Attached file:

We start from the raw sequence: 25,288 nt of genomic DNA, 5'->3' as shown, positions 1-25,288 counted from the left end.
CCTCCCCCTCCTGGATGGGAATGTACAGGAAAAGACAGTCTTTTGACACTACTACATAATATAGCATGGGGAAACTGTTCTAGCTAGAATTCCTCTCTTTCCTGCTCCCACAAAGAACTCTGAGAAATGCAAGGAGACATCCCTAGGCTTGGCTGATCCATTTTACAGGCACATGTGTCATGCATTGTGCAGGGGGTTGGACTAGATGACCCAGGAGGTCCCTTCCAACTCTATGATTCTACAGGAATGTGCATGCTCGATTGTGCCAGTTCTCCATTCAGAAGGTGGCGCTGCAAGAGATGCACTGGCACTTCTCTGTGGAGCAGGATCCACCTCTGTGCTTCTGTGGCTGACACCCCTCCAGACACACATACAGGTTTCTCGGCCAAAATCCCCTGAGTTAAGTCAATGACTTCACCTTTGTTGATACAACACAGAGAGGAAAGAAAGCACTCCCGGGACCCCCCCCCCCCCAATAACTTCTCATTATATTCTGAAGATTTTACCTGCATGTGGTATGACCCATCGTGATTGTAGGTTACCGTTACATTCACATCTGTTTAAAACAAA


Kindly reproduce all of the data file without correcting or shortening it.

We start from the raw sequence: 25,288 nt of genomic DNA, 5'->3' as shown, positions 1-25,288 counted from the left end.
CCTCCCCCTCCTGGATGGGAATGTACAGGAAAAGACAGTCTTTTGACACTACTACATAATATAGCATGGGGAAACTGTTCTAGCTAGAATTCCTCTCTTTCCTGCTCCCACAAAGAACTCTGAGAAATGCAAGGAGACATCCCTAGGCTTGGCTGATCCATTTTACAGGCACATGTGTCATGCATTGTGCAGGGGGTTGGACTAGATGACCCAGGAGGTCCCTTCCAACTCTATGATTCTACAGGAATGTGCATGCTCGATTGTGCCAGTTCTCCATTCAGAAGGTGGCGCTGCAAGAGATGCACTGGCACTTCTCTGTGGAGCAGGATCCACCTCTGTGCTTCTGTGGCTGACACCCCTCCAGACACACATACAGGTTTCTCGGCCAAAATCCCCTGAGTTAAGTCAATGACTTCACCTTTGTTGATACAACACAGAGAGGAAAGAAAGCACTCCCGGGACCCCCCCCCCCCCAATAACTTCTCATTATATTCTGAAGATTTTACCTGCATGTGGTATGACCCATCGTGATTGTAGGTTACCGTTACATTCACATCTGTTTAAAACAAA